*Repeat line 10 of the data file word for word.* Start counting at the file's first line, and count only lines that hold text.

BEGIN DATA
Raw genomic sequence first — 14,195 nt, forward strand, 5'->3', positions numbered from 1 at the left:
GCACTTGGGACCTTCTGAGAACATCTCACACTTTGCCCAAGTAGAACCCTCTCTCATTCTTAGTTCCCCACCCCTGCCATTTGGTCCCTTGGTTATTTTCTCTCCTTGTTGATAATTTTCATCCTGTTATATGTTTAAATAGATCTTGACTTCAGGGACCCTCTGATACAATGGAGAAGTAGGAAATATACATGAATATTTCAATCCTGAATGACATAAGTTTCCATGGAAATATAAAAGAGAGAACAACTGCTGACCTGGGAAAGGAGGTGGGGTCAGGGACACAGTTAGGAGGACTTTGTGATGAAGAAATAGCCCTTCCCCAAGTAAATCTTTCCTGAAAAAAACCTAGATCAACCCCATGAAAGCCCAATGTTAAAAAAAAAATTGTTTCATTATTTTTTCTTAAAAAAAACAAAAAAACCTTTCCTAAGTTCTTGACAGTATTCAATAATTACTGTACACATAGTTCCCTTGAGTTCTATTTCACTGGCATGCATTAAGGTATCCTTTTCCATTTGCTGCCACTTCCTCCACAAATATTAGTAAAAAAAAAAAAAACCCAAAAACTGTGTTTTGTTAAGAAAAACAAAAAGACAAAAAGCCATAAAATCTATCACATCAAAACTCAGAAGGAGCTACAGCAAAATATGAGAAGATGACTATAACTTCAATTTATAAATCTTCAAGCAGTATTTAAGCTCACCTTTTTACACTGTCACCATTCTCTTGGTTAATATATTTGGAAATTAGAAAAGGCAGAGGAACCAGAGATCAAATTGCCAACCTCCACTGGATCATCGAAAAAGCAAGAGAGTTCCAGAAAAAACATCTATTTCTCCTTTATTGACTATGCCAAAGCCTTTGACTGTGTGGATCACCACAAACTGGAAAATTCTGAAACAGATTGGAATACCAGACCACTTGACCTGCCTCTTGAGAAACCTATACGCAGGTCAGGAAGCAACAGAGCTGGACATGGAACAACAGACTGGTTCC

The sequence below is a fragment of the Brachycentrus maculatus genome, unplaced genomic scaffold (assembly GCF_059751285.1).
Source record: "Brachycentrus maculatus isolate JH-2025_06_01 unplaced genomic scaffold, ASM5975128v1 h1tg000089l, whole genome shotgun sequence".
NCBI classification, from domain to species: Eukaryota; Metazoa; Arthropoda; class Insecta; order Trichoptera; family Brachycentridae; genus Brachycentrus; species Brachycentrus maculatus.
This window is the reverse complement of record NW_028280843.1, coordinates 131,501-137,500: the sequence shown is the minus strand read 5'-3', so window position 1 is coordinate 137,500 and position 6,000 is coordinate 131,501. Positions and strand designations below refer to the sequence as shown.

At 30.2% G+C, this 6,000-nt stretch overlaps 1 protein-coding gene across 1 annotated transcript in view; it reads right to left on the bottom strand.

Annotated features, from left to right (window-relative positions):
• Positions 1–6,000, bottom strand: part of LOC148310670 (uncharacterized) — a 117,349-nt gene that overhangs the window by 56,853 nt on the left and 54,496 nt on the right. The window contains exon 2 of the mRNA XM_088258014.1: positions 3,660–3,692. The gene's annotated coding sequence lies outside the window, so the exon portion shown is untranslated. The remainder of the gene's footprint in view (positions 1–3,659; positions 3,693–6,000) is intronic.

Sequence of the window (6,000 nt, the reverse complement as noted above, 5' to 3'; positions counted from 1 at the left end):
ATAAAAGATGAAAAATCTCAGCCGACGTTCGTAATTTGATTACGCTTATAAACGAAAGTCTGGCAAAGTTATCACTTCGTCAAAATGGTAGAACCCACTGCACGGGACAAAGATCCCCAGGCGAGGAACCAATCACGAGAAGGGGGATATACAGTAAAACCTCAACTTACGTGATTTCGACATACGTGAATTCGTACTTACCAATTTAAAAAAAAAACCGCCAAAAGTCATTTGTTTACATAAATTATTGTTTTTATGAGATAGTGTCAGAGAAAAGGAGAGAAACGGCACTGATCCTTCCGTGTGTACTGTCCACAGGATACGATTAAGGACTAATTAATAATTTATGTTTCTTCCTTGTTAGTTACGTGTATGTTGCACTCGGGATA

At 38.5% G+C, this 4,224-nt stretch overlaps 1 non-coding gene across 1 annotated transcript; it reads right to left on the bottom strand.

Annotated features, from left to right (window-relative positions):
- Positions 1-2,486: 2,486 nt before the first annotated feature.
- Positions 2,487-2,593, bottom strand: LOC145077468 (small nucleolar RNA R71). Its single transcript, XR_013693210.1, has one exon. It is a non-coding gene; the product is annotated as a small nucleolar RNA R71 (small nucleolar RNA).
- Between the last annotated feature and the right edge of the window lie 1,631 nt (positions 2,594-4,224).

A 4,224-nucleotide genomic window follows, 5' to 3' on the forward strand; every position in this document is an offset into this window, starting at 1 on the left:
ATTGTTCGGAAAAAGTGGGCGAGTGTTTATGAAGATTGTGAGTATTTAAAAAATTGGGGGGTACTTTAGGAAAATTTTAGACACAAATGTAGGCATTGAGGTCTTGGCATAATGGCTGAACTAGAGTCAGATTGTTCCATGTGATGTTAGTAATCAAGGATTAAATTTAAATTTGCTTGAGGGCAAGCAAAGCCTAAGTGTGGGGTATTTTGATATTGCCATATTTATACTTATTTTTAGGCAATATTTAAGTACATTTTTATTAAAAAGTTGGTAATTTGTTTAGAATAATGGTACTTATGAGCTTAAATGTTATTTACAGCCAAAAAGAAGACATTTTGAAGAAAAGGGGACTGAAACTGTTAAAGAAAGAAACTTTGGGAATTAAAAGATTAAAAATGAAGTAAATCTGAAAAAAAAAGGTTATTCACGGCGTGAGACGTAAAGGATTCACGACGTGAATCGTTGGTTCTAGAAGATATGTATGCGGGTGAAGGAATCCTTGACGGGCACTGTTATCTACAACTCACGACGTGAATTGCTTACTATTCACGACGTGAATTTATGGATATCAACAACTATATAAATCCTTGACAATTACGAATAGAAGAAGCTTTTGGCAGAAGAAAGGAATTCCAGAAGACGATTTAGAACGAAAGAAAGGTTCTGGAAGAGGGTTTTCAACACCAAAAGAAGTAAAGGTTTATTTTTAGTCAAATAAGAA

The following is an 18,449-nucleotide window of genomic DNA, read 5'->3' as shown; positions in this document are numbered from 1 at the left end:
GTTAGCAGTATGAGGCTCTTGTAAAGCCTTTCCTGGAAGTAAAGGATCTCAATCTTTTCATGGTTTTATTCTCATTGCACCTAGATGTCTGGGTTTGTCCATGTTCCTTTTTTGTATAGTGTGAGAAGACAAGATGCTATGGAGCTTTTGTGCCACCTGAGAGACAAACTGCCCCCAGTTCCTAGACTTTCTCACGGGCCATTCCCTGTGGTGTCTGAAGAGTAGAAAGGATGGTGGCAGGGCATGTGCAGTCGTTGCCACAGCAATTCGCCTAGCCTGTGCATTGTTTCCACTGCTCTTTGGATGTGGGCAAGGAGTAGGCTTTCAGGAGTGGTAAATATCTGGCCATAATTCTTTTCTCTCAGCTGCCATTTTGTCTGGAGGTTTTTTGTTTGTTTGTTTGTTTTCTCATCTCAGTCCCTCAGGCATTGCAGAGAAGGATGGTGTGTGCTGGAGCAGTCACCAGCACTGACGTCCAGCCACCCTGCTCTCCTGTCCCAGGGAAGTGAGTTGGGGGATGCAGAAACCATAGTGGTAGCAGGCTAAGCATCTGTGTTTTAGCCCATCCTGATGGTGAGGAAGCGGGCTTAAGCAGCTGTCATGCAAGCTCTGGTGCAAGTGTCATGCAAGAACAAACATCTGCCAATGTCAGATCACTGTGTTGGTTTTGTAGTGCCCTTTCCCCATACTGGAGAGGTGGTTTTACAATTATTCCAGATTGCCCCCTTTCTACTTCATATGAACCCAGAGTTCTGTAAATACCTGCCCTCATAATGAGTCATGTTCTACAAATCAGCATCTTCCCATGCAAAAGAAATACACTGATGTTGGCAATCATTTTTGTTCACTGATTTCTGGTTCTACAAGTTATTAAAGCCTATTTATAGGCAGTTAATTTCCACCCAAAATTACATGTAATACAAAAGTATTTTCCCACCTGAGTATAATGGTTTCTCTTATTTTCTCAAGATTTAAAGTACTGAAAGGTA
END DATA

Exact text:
Sequence of the window (6,000 nt, the reverse complement as noted above, 5' to 3'; positions counted from 1 at the left end):